• Florianópolis – The city is located on an island in the Atlantic Ocean in the southern state of Santa Catarina, with lakes, lagoons, amazing nature and over 40 clean, beautiful and natural beaches. Important tourist destination for Argentines during the summer months.
  • Fortaleza – Brazil’s fourth largest city with beautiful beaches. This is where the Iracema Beach street market is held. A good base for exploring the beaches of the north-east coast, including Jericoacoara. Famous for its forró music and comedians.
  • Manaus – located in the heart of the Amazon, is the capital of the state of Amazonas and also the largest city in the Amazon. In Manaus, the Negro and Solimões rivers converge to form the Amazon River. It is the best place to visit the Amazon forest. It is a gateway to the Anavilhanas and Jaú National Parks.
  • Porto Alegre – a large city located between Argentina and São Paulo and the gateway to Brazil’s fabulous Green Canyons.
  • Recife – A large city in the northeast region, originally settled by the Dutch. Known as the “Brazilian Venice”, it is built on several islands connected by numerous bridges. Rich in history, art and folklore. Don’t miss the neighbouring towns of Olinda and Porto de Galinhas. The city is also a gateway to the amazing archipelago of Fernando de Noronha.
  • Rio de Janeiro – A beautiful and world-famous city that greets its visitors with the large statue of an open-armed Jesus on Corcovado Hill.
  • Salvador – Brazil’s first capital is home to a unique blend of indigenous, African and European cultures. Its carnival is famous, and the influence of African culture and religion is remarkable.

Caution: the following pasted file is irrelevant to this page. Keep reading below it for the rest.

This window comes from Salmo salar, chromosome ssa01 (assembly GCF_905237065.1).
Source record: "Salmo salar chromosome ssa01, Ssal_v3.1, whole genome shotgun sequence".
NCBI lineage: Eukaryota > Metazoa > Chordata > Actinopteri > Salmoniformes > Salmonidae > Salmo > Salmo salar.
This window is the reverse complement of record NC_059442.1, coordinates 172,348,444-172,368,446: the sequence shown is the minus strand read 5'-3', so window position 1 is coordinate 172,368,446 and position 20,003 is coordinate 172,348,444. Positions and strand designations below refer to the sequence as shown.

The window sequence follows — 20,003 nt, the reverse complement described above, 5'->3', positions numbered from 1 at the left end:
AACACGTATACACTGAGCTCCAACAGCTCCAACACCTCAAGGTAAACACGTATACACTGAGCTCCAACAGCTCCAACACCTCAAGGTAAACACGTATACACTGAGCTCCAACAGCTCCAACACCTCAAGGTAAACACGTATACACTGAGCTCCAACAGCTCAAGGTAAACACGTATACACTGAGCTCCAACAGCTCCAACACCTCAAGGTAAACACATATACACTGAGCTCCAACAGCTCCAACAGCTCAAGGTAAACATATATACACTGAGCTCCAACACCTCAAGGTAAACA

• São Paulo – Brazil’s largest, richest and most cosmopolitan city, with strong ethnic influences including Italians, Koreans, Japanese, Germans, Russians, Caribbeans and Arabs.

Other destinations

  • Amazon – jungle tours, wildlife, driftwood, the secrets of the Amazon
  • Chapada Diamantina National Park
  • Chapada dos Veadeiros – Cerrado (tropical savannah), wild animals and breathtaking waterfalls.
  • Fernando de Noronha – a tropical paradise island in the middle of the Atlantic Ocean, protected as a marine national park and world cultural heritage site since 1997.
  • Ilha Grande
  • Iguaçu Falls – world famous waterfalls
  • Ilha do Marajó
  • Lençóis Maranhenses
  • Pantanal – the world’s largest wetland hosts a lot of ecotourism and enormous biodiversity, including caiman, jaguar, anaconda, giant anteater, primates, giant otter and piranha.

Accommodation & Hotels in Brazil